Jump to Main ContentJump to Primary Navigation

TV review: The Man Who Crossed Hitler

BBC2

    Ed Stoppard (left) and Ian Hart
    Ed Stoppard (left) and Ian Hart

    There is nothing more gripping than a good courtroom drama. But how about a courtroom drama where the star witness is Adolf Hitler and the man cross-examining him is a Jewish lawyer?

    Mark Hayhurst's intelligent film portrayed Hans Litten, the lawyer who in 1930 really did interrogate Hitler in a Berlin court, as a brave and audacious man. Despite threats against himself and his family, Litten thought it was worth bringing Germany's future leader to the stand to prove that a Brownshirt attack on a nightclub had been authorised by the leaders of the Nazi party.

    The utterly believable script prompted wonderful performances from Ed Stoppard as Litten and from Bill Paterson as the craven judge Ohnesorge. Ian Hart managed to pull off Hitler – always a tough gig – catching the right balance between fanaticism, rage and self-important pomposity.

    From the start, the fear provoked by the Nazis was palpable. Litten's father wanted to stop his son from taking Hitler on in court. "We gave you the most precious thing a Jew could have in Germany - a baptism," he pleaded.

    Litten's plan was to show up Hitler for his hypocrisy in agreeing to submit to the rule of law while setting his stormtroopers on his political adversaries at every
    opportunity. Litten's failure to receive the backing of Ohnesorge meant that an important opportunity to discredit Hitler was missed.

    Three years later, the Nazis were in power and Litten was among the first to be rounded up. After five years in Dachau, he committed suicide in 1938. Had Litten kept quiet as his father had wanted, he would still have died - with the rest of the Jews in the death camps. Germany could have done with a few more like him.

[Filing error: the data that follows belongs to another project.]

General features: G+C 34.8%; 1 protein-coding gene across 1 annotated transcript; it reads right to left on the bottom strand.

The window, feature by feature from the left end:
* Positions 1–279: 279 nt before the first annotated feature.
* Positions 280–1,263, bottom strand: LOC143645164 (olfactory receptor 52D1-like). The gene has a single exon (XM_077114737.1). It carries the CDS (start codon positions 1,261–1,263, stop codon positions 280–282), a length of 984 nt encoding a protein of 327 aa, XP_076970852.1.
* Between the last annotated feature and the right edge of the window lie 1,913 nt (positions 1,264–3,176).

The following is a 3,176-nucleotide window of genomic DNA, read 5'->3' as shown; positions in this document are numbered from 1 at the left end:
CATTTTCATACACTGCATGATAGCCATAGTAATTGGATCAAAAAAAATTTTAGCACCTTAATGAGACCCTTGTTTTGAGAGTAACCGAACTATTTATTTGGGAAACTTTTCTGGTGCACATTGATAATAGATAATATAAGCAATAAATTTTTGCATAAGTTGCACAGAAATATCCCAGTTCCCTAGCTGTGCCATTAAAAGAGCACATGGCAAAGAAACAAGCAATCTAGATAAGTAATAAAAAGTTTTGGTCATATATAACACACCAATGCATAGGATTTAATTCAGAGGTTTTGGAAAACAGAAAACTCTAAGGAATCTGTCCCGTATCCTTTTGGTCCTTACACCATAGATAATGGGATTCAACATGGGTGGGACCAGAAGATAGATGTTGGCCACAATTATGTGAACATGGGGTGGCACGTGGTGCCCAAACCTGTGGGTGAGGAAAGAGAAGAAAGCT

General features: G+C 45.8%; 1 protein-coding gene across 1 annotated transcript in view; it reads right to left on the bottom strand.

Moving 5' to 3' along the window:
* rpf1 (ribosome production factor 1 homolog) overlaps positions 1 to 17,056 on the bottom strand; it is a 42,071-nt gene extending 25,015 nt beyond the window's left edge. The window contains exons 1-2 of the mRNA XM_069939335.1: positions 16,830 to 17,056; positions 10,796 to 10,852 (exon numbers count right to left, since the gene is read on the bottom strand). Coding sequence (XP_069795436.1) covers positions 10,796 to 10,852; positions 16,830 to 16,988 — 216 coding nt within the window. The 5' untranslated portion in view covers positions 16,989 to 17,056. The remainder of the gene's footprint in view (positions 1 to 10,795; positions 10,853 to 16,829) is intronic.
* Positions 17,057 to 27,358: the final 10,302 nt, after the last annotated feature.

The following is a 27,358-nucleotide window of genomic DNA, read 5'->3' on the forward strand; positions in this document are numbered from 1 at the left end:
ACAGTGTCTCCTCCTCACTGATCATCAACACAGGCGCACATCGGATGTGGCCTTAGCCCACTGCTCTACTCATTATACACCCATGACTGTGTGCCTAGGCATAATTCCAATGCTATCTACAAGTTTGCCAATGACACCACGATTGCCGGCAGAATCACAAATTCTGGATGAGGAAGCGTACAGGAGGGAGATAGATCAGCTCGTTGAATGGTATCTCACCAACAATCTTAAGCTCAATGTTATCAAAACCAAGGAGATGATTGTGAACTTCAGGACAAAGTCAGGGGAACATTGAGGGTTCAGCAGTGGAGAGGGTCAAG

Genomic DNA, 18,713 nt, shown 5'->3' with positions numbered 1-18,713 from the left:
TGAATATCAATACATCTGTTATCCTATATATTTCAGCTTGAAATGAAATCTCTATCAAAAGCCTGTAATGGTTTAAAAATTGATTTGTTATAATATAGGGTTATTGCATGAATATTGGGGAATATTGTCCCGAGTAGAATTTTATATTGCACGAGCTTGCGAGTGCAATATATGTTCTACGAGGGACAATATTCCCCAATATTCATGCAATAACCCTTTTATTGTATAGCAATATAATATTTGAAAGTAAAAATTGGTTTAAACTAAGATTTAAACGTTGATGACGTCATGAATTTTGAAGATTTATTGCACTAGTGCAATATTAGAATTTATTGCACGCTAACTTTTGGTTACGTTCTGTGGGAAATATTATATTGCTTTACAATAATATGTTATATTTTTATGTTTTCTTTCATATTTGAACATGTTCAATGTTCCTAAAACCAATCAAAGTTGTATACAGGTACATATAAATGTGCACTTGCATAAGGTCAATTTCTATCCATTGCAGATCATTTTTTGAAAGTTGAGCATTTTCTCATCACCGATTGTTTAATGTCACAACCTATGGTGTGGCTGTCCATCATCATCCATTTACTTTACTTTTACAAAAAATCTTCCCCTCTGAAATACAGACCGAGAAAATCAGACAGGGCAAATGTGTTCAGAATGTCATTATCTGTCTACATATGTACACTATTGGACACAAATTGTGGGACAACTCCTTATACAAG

Features

I couldn't cope without Shabbat

Rachel Creeger

Thursday, November 10, 2016

I couldn't cope without Shabbat
Features

Arts Agenda

Anonymous

Thursday, September 1, 2016

Arts Agenda
Features

You didn't always have to be Jewish

Michael Freedland

Thursday, May 19, 2016

You didn't always have to be Jewish
Features

Making art from an intimate ritual

Charlotte Oliver

Thursday, October 13, 2016

Making art from an intimate ritual
Features

The man behind the masks

Charlotte Oliver

Thursday, July 21, 2016

The man behind the masks
Features

The power of humour and how to spot a Jew

Ashley Blaker

Thursday, May 19, 2016

The power of humour and how to spot a Jew
Features

'I always felt something was missing'

Charlotte Oliver

Thursday, September 15, 2016

'I always felt something was missing'
Features

Making up her own YouTube success

Lianne Kolirin

Thursday, July 7, 2016

Making up her own YouTube success
Features

Me? Well, I am a good Jewish joker

Mark Maier

Thursday, May 12, 2016

Me? Well, I am a good Jewish joker